"I set out to record an album of completely improvised music that fused my experiments with the Electronic Valve Instrument and my love of held sounds on the trumpet. In recent years I've come to see the trumpet as an instrument that speaks in slow and long sounds, with meaning coming from the shape and inflection of each note. The process for this was fairly straight forward, record lots of improvisations. Of the songs on the album, most are one take improvisations with the only overdubs being drums." - Justin Walter
"Though the album title Lullabies and Nightmares suggests music thematically rooted in sleep, the debut full-length from Brooklyn-based/Michigan-bred trumpet player and composer Justin Walter owes more to a sense of emerging. After years of touring, random gigs and session work as a gifted player, Walter emerged with a sound that rendered all of that almost inconsequential. Spending a couple years intensively exploring the EVI, or Electronic Valve Instrument, a 1980's synthesizer/horn hybrid, he eventually worked out webs of bubbling loops made on the instrument, processed trumpet and fragmented electronics. Following a few low-key cassette releases and solo loft performances, Walter took the project into the studio, working with Erik Hall and drummer Quinn Kirchner to create a more controlled statement. Building on the loops and textures of the EVI, the album incorporates phasing patterns, the occasional motoric churn of dubbed out drums and considerate passages of trumpet, calling on Walter's years of experience as an improviser. Longer pieces are bridged by truncated interludes, wandering between modes that are by turns spooky, restless and sublime.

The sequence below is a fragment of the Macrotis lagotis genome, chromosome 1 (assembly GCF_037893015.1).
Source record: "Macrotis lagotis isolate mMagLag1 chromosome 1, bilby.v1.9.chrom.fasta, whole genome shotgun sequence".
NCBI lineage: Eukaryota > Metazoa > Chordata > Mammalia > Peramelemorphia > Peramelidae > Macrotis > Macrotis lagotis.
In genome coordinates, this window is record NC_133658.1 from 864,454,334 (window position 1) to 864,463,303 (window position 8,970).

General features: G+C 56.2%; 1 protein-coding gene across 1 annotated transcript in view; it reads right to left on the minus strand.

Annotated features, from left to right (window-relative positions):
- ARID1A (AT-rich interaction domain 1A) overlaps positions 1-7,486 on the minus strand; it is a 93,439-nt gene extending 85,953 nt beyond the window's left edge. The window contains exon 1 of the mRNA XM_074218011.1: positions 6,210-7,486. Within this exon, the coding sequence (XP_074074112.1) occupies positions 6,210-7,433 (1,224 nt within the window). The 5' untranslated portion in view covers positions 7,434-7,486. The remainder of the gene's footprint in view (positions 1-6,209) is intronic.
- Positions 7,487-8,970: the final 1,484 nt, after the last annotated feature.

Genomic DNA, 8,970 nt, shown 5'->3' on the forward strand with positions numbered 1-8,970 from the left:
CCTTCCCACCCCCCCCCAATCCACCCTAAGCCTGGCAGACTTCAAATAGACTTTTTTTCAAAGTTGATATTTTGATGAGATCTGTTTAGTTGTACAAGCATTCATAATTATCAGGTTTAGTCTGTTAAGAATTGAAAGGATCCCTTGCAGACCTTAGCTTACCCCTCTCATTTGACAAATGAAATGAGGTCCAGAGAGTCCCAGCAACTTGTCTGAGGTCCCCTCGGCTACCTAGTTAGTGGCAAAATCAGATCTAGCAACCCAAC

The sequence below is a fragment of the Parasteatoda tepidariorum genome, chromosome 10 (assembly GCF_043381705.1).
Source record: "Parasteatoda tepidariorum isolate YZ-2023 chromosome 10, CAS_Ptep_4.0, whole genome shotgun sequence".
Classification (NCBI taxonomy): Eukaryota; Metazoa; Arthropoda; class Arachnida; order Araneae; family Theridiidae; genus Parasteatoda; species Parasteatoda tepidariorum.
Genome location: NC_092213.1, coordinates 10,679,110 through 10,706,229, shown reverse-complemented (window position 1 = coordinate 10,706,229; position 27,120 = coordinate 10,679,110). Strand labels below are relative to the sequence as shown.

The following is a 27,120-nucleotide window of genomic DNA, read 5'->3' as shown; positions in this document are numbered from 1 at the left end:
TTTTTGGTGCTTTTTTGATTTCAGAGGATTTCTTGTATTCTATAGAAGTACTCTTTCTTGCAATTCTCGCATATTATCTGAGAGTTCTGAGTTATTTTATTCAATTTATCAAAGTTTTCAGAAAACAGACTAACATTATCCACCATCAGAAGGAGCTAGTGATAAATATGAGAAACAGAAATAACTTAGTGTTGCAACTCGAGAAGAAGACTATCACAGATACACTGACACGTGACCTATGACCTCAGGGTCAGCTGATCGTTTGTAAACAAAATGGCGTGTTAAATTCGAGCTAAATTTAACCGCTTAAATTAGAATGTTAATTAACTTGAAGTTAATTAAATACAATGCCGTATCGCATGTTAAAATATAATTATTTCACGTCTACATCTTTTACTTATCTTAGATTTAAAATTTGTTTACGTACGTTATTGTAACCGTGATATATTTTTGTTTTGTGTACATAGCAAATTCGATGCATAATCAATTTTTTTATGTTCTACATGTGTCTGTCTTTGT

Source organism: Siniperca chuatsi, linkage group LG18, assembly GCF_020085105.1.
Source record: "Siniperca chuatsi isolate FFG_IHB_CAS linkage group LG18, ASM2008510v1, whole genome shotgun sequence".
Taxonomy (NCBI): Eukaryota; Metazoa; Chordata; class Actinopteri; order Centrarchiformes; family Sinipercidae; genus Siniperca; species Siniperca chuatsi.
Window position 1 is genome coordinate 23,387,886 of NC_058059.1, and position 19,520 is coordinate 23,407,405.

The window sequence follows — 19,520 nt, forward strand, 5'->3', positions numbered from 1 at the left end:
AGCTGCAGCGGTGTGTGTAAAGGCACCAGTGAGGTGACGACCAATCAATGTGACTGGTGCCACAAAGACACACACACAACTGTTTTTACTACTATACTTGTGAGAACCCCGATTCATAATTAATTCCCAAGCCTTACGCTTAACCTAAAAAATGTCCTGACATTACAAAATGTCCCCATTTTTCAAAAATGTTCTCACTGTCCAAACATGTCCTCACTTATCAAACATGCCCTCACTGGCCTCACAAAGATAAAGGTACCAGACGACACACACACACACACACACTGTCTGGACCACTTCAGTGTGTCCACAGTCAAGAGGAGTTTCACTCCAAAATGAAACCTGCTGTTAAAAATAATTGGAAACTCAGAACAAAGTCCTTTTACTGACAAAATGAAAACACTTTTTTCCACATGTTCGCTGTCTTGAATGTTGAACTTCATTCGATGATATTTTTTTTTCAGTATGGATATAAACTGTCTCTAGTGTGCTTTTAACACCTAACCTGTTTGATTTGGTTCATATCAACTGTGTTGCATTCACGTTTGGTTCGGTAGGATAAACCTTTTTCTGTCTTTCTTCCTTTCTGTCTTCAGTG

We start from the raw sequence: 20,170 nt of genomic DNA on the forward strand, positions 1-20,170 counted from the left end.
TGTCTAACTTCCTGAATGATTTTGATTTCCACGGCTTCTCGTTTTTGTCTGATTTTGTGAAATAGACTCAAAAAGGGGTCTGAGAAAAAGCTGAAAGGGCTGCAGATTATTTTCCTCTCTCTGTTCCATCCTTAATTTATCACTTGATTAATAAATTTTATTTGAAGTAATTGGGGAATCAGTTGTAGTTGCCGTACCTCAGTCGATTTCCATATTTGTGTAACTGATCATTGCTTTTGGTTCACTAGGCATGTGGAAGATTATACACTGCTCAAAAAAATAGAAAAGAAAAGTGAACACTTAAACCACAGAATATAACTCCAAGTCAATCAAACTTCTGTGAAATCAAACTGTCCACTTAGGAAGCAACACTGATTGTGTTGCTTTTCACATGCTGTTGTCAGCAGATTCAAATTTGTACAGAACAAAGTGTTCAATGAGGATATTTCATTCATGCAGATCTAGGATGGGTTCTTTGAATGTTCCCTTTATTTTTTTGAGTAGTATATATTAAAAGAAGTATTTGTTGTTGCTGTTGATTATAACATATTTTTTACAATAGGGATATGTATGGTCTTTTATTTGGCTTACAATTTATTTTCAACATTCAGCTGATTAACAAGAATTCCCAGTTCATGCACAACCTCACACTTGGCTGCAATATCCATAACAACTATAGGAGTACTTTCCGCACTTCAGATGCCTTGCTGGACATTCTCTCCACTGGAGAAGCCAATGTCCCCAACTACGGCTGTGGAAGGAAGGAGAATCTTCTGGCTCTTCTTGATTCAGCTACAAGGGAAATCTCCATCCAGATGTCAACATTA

The nightmares are there, with dissonance and panic on the heels of redemption in almost every song, but they're there only to be awoken from. The lullabies pass by quickly, too. The album moves naturally through its meditative cycles in a constant state of emergence." - Fred Thomas
Presenting the debut album from longtime Nomo member Justin Walter. If this was a vintage Nonesuch label release, it would come with some dry title such as “Music for Electronics, Trumpet, EVI and Percussion.” The recordings here are anything but dry, instead being an exhilarating interface of the human and machine. - kranky